Interesting to see the positive and negative comments. We work with everyone we can in Ymir – the Ymir Store, The Ymir Hotel and the Ymir Palace. We use the Ymir Palace for accommodation for catskiers at Wildhorse Catskiing because they have the hot tub and prepare home cooked meals in a great casual ski-lodge style environment. We go down and have a beer at the Ymir Hotel in the evening and check out the artwork because you cannot imagine it unless you have seen it.

    We generally recommend the guys and gals heading into the Yurt stay at the Hotel because it is perfect – the price is right, beers and bar food for the night prior to departure and the Ymir Palace is full with catskiers. The terrain around the yurts is some of the best ski touring anywhere. Some of my best ski touring days ever have been up there. I don’t get a chance to get up there much anymore so it’s great seeing the pictures and remembering good times.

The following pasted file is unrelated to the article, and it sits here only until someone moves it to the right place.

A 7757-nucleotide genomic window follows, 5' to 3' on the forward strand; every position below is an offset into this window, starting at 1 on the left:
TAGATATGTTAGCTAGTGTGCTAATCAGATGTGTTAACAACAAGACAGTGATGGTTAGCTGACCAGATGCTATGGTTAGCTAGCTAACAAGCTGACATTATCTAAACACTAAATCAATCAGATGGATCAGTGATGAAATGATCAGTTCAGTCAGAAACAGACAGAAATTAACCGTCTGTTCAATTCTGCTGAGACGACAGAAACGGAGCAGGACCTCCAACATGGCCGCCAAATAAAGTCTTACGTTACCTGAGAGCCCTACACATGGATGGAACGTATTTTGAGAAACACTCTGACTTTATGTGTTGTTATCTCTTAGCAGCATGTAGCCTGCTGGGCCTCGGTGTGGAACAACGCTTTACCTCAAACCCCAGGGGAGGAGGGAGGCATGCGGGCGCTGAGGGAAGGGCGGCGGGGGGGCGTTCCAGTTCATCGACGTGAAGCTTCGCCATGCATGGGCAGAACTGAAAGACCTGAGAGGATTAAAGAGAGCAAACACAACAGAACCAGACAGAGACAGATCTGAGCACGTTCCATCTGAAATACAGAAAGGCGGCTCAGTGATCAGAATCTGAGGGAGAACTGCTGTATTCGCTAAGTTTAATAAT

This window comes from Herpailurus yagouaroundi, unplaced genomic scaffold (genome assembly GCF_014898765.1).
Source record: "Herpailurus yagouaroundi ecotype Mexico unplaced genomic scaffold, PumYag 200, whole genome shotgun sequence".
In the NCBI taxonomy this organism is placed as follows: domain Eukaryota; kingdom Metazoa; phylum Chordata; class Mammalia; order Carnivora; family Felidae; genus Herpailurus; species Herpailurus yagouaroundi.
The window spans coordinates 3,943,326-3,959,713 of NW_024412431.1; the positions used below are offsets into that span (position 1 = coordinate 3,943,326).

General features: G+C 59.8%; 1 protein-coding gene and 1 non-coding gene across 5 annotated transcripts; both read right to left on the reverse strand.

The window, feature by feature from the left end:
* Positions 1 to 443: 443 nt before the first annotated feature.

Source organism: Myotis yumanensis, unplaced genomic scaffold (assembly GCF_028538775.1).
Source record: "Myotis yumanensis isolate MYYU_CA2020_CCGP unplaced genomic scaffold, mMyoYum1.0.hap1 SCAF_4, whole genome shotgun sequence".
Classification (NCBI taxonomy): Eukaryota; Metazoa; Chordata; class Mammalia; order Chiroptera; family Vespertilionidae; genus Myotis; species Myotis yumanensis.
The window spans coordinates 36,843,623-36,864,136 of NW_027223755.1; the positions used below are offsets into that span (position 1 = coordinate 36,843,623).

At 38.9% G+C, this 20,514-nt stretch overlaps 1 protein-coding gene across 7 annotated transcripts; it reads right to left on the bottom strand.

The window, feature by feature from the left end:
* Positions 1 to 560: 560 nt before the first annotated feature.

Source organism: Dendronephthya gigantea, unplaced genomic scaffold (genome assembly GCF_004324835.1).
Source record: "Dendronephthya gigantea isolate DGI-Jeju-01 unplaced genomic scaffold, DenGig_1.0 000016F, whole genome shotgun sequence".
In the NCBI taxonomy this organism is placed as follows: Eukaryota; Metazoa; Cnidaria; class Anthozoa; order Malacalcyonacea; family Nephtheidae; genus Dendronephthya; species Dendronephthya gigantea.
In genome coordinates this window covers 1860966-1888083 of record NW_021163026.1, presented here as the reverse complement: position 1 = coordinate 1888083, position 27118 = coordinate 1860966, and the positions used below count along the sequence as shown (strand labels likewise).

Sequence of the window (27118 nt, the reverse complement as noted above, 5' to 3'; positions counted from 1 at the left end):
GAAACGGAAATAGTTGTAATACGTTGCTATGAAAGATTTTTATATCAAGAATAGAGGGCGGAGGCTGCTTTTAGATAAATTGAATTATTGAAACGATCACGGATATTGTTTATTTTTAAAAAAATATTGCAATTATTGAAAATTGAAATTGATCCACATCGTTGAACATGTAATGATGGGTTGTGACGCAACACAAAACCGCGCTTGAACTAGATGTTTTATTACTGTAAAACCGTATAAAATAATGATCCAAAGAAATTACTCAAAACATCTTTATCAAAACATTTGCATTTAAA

I started the yurts ten years ago ski touring people in from Whitewater. Every trip was a guided and fully catered adventure. It was amazing – a five hour ski tour to get in with a day pack. When you got there appetizers, soup and dinner would be on the table. Over the years we expanded the catskiing terrain to allow easier access to the yurts and enabled them to be self-guided and self-catered or guided and catered.

    I used to have Kootenay Experience backcountry retail store as well but lots of things became impossible to operate during a divorce a couple of years ago. I am rebuilding from the *#?$#&##! that only lawyers can create. You don’t want to know. I am currently looking to build a new structure at Qua – interested in investing in a backcountry ski lodge at Qua? Call.